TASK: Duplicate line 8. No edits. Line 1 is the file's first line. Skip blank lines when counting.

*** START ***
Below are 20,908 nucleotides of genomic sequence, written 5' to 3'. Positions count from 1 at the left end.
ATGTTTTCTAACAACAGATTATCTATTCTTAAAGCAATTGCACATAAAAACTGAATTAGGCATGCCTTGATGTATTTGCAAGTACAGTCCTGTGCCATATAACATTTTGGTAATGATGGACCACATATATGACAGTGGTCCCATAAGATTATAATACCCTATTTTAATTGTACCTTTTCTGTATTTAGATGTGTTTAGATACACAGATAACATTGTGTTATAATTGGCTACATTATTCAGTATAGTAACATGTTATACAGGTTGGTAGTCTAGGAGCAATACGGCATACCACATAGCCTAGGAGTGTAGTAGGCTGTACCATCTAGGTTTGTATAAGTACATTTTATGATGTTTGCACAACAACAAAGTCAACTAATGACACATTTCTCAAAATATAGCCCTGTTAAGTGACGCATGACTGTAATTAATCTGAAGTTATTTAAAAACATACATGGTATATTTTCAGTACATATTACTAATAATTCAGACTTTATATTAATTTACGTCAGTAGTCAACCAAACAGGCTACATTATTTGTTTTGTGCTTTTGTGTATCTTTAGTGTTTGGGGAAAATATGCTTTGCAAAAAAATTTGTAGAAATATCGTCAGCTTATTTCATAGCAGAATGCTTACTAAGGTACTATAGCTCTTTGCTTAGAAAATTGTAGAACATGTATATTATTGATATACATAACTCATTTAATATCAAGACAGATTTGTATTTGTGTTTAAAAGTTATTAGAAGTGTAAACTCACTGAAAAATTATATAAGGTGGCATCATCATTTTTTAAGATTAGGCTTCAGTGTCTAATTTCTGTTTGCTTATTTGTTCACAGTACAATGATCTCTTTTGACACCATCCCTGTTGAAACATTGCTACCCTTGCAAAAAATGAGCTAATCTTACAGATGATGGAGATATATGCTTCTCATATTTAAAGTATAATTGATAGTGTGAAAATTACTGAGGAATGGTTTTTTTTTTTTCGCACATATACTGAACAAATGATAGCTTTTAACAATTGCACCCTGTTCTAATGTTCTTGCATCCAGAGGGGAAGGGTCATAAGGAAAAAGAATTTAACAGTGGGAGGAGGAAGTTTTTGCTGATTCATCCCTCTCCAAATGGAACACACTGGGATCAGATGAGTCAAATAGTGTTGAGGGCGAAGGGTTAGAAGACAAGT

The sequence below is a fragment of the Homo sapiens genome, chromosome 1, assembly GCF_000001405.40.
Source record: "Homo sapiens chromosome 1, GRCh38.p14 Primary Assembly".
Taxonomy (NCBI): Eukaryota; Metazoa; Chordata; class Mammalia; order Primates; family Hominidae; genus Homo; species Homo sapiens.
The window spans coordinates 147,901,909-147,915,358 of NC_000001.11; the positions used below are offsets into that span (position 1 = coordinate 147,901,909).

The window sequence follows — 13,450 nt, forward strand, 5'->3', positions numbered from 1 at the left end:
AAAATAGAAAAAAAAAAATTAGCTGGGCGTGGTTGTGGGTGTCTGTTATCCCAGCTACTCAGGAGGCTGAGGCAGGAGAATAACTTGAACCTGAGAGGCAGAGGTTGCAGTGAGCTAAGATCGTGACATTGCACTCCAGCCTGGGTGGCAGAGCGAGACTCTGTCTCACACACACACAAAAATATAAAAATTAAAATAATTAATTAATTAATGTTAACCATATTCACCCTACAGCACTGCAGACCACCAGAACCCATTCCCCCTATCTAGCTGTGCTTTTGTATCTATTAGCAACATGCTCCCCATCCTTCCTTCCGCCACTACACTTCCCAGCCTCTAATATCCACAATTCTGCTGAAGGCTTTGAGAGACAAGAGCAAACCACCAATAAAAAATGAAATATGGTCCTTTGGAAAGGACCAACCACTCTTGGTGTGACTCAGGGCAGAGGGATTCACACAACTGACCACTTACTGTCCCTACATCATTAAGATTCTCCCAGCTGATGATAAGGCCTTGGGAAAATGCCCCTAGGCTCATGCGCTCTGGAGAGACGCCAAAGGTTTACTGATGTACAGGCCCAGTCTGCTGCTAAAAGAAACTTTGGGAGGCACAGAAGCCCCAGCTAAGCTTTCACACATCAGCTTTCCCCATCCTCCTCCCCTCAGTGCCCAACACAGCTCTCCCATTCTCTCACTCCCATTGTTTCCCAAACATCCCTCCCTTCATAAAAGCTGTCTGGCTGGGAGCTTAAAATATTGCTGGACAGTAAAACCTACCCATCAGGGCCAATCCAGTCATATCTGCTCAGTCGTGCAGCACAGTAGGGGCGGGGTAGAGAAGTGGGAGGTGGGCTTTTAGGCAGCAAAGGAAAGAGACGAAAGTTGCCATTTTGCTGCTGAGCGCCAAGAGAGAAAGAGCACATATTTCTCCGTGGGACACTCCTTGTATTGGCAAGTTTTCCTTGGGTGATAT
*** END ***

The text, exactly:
AAAATAGAAAAAAAAAAATTAGCTGGGCGTGGTTGTGGGTGTCTGTTATCCCAGCTACTCAGGAGGCTGAGGCAGGAGAATAACTTGAACCTGAGAGGCAGAGGTTGCAGTGAGCTAAGATCGTGACATTGCACTCCAGCCTGGGTGGCAGAGCGAGACTCTGTCTCACACACACACAAAAATATAAAAATTAAAATAATTAATTAATTAATGTTAACCATATTCACCCTACAGCACTGCAGACCACCAGAACCCATTCCCCCTATCTAGCTGTGCTTTTGTATCTATTAGCAACATGCTCCCCATCCTTCCTTCCGCCACTACACTTCCCAGCCTCTAATATCCACAATTCTGCTGAAGGCTTTGAGAGACAAGAGCAAACCACCAATAAAAAATGAAATATGGTCCTTTGGAAAGGACCAACCACTCTTGGTGTGACTCAGGGCAGAGGGATTCACACAACTGACCACTTACTGTCCCTACATCATTAAGATTCTCCCAGCTGATGATAAGGCCTTGGGAAAATGCCCCTAGGCTCATGCGCTCTGGAGAGACGCCAAAGGTTTACTGATGTACAGGCCCAGTCTGCTGCTAAAAGAAACTTTGGGAGGCACAGAAGCCCCAGCTAAGCTTTCACACATCAGCTTTCCCCATCCTCCTCCCCTCAGTGCCCAACACAGCTCTCCCATTCTCTCACTCCCATTGTTTCCCAAACATCCCTCCCTTCATAAAAGCTGTCTGGCTGGGAGCTTAAAATATTGCTGGACAGTAAAACCTACCCATCAGGGCCAATCCAGTCATATCTGCTCAGTCGTGCAGCACAGTAGGGGCGGGGTAGAGAAGTGGGAGGTGGGCTTTTAGGCAGCAAAGGAAAGAGACGAAAGTTGCCATTTTGCTGCTGAGCGCCAAGAGAGAAAGAGCACATATTTCTCCGTGGGACACTCCTTGTATTGGCAAGTTTTCCTTGGGTGATAT